Bourgouin F.,Danish Institute for International Studies
Journal of the Southern African Institute of Mining and Metallurgy | Year: 2011

A historical overview of the political processes that have affected the minerals industry in Africa over the past 30 years is presented. The minerals industry in Africa is a sector that has been rapidly privatized, with resource-endowed countries benefiting from the influx of FDI and the increased presence of transnational mining corporations. The primary focus for African governments consist of a specific set of measures aimed at attracting FDI and reducing investment risk for private mining companies. The World Bank prescribed four main areas for attention that include appropriate regulatory framework, economic and fiscal policy, institutional reforms and infrastructure, and environmental effects. The structural adjustment programs (SAP) generally sought to implement free market program and policy. These programs include internal changes and external ones, especially the reduction of trade barriers. Institutions such as the World Bank were significantly involved in the policy making process with regards to mining in Africa.

Vestergaard J.,Danish Institute for International Studies | Wade R.H.,The London School of Economics and Political Science
Global Policy | Year: 2015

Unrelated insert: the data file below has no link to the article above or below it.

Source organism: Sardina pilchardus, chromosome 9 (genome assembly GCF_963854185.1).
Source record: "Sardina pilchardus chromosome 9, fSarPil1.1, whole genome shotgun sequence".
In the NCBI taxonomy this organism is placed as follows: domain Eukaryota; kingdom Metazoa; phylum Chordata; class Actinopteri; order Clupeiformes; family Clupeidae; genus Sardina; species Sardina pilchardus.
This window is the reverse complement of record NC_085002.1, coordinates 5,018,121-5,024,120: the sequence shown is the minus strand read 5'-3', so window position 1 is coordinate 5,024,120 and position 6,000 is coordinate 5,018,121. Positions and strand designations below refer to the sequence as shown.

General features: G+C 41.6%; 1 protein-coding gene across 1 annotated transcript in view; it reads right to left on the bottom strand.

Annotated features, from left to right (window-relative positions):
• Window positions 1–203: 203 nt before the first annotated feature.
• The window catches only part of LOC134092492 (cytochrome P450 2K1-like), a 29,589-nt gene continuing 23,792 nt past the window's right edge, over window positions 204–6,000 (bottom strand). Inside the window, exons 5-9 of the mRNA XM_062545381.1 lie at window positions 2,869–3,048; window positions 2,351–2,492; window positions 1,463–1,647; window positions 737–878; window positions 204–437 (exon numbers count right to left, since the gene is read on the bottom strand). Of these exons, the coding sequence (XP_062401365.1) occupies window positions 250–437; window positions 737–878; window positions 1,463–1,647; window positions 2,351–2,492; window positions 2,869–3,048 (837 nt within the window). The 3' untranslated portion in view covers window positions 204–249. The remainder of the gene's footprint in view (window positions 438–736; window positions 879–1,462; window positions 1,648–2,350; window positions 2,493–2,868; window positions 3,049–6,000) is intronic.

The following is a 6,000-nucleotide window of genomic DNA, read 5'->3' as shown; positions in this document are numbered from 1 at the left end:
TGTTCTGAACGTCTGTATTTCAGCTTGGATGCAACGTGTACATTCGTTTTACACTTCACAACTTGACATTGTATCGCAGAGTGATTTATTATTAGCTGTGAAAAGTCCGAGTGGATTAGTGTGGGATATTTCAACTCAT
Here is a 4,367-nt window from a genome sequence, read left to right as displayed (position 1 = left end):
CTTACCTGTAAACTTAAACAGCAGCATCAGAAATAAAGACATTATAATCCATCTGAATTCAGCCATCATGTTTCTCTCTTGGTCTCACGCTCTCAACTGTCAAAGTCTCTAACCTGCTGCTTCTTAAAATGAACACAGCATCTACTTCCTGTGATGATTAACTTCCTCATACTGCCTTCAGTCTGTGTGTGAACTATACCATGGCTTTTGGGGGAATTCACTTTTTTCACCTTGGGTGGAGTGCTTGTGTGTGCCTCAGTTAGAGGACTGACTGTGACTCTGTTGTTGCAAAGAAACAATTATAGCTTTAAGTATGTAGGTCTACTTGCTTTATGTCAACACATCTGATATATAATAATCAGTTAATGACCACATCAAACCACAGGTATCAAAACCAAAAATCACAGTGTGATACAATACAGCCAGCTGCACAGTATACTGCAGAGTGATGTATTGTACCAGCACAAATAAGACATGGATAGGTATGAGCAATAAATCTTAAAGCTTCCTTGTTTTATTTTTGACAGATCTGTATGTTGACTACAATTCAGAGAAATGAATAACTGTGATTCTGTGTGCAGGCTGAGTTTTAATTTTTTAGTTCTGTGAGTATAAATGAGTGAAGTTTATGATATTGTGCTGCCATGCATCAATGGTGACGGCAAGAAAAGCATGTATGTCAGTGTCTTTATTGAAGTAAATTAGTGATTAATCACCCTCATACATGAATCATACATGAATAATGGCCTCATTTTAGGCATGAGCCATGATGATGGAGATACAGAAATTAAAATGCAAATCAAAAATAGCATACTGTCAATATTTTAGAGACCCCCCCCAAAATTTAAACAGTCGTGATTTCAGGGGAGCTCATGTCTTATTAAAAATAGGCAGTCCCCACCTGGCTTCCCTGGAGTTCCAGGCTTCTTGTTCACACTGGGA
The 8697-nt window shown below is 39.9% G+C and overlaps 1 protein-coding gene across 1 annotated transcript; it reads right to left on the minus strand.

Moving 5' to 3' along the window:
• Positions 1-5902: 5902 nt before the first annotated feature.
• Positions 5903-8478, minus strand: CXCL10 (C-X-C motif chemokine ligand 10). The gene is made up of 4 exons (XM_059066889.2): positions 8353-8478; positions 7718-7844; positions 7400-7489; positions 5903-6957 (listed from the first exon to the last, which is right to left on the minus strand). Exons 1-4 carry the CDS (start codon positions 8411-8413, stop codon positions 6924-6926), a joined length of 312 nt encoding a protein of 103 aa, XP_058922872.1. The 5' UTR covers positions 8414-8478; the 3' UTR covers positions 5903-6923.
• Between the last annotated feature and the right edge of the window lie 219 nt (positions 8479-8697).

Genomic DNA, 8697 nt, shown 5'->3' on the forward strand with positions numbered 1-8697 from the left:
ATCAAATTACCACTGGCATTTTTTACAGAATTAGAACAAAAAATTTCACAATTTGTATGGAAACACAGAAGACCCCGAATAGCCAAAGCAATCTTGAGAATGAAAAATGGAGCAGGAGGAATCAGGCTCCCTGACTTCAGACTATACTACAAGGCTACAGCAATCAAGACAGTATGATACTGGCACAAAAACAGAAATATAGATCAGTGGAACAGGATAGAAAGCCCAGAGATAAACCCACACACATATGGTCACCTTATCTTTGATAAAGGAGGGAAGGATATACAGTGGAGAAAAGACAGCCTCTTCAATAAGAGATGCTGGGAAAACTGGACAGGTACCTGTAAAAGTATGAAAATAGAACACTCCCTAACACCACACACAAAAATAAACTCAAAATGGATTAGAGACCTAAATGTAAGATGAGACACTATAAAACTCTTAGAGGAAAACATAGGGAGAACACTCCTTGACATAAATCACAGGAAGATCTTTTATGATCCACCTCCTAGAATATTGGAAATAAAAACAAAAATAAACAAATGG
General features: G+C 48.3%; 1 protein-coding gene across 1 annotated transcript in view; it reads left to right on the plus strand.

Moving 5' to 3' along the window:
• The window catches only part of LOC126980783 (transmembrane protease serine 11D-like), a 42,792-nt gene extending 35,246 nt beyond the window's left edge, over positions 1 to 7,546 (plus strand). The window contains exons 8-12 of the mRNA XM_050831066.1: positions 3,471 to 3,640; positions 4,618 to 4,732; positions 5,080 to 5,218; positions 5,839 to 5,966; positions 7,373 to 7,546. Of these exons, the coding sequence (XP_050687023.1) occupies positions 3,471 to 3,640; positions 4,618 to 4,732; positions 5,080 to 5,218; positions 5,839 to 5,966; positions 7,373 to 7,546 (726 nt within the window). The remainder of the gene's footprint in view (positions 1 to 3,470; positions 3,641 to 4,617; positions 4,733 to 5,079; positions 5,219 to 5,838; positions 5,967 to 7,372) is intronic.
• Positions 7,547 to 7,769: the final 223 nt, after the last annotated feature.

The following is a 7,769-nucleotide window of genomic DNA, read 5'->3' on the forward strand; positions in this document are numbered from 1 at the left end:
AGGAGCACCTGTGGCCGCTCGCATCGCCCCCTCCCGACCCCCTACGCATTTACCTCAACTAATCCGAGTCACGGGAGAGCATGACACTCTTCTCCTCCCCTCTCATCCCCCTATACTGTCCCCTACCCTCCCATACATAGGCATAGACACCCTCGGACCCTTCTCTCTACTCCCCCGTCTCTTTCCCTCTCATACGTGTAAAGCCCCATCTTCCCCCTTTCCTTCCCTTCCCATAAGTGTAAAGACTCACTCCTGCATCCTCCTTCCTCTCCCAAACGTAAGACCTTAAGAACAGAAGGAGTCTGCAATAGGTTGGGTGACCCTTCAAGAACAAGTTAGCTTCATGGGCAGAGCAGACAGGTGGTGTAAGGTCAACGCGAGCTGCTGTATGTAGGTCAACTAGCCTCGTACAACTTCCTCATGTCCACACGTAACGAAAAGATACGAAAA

The Western hegemony of the past 200 years is ending as power shifts towards the East and as Western states lose the authority to uphold a rules-based multilateral order. In the wake of the Great Crash of 2008 the G20 leaders took steps to bolster the multilateral order, including reform of the governance of the International Monetary Fund (IMF) and the World Bank so as to reflect the increasing economic weight of developing countries. The executive boards of both organizations affirmed that the primary criterion for allocating voting shares should be shares of world GDP. We show that the reforms at the IMF and the World Bank have substantially failed to meet their ostensible objectives. First, in both organizations the developed countries gained voting share relative to GDP share between 2009 and 2014. Second, countries continue to vary widely in their share of votes relative to share of world GDP; in both organizations some countries have six times or more the votes relative to GDP of others. Politicians and analysts should give attention to achieving more equitable governance in these important multilateral organizations. At the end of this article we show how this could be done. © 2014 University of Durham and John Wiley & Sons, Ltd.